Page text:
The three-quarters of the global population that was left over became known as the “Third World.” The countries are not a very cohesive group, including capitalist and communist economies like Venezuela and North Korea, as well as rich and poor countries like Saudi Arabia and Mali.

History of the Third World Country

The exact origin of the terminology “third world” is unclear. In 1952, a French demographer named Alfred Sauvy wrote an article in a French magazine, L’Observateur, that ended by comparing the Third World with the Third Estate of pre-revolutionary France. Sauvy may have been the first to use the phrase, remarking “this ignored Third World, exploited, scorned like the Third Estate.”

The modern descriptor has moved away from its original definition. Today, various indicators, which are have nothing to do with Cold War alliances, are used to classify “Third World” countries. These include political rights and civil liberties, Gross National Income (GNI), Human Development (HDI), as well as the freedom of information within a country. The concept of the “third world” has evolved to describe countries that suffer from high infant mortality, low economic development, high levels of poverty and little to no ability to utilize natural resources.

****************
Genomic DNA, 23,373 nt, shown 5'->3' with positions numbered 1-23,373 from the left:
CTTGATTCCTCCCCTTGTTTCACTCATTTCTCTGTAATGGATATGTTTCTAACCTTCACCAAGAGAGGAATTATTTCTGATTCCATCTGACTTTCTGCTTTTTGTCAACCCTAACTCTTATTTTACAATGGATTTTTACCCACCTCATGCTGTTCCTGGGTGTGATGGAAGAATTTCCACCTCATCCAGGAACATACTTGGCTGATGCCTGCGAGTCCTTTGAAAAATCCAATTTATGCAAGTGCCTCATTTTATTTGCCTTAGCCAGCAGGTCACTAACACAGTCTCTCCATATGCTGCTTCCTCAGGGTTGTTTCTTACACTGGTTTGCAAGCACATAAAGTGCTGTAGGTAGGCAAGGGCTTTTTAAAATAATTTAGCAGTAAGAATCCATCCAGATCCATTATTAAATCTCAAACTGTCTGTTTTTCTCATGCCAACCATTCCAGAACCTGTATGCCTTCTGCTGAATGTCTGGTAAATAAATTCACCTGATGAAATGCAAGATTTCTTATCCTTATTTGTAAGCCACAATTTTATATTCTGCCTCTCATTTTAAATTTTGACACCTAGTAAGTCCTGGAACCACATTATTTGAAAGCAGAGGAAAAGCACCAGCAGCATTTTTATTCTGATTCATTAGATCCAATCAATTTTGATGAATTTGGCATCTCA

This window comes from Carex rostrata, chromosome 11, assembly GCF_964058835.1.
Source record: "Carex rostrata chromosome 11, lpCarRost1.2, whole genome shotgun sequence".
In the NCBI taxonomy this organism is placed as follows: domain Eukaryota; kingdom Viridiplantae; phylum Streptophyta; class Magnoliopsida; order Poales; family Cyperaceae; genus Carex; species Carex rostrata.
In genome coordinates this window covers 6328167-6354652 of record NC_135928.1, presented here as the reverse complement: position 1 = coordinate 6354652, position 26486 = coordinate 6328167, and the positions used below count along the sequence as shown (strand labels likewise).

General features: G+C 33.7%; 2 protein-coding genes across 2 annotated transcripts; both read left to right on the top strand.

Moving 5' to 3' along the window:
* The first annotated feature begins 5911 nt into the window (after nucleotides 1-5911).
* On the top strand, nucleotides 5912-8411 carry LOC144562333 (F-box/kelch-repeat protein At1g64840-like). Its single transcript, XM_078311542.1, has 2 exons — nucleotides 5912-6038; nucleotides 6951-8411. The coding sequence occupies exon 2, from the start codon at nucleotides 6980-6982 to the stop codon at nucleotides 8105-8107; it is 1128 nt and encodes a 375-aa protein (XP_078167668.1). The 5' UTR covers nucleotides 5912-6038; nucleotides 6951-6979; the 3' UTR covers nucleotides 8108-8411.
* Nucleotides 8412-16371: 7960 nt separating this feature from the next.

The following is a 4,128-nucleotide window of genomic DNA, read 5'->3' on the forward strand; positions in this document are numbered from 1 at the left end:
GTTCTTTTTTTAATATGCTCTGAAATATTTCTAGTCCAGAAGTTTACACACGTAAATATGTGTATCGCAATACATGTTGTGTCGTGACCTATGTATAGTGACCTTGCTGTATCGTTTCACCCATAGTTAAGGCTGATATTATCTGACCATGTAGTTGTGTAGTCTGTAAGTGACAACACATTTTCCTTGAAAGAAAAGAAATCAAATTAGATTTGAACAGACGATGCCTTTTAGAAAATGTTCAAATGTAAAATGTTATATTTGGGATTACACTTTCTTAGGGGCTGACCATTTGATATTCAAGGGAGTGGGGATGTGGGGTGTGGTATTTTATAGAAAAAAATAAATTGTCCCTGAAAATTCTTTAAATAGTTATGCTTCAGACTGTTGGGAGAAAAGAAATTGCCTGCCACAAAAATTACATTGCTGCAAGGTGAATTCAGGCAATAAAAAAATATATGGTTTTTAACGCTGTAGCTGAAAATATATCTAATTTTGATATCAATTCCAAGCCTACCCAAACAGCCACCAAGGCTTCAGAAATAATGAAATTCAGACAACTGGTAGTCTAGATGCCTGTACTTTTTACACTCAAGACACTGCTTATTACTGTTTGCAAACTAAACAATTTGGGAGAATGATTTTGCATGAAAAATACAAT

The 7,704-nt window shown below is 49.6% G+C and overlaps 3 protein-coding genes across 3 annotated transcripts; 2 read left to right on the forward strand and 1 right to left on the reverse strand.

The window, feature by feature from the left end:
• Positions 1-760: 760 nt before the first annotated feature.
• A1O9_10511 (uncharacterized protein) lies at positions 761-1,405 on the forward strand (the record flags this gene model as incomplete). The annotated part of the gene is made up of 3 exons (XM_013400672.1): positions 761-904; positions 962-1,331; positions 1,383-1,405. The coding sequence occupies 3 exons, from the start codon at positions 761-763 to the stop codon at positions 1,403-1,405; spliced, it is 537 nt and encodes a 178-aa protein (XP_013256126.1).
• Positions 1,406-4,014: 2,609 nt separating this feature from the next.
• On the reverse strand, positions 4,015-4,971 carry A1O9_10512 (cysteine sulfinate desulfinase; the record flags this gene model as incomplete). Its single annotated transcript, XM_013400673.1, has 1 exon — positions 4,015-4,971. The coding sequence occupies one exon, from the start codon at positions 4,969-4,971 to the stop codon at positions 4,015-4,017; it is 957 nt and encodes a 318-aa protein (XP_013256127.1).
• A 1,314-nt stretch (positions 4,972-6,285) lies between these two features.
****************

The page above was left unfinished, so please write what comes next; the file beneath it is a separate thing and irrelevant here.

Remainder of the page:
“Third World” nations tend to have economies dependent on the economic prosperity of the developed countries and, as a result, tend to have a large foreign debt. A common factor is the lack of a middle class — “third world” income distribution is made up of impoverished millions and a very small elite upper class controlling the country’s wealth and resources. Because their economies are lacking, these countries generally cannot support their high levels of population growth. The nations of the “Third World” often have unstable governments and are pervaded by illiteracy and disease.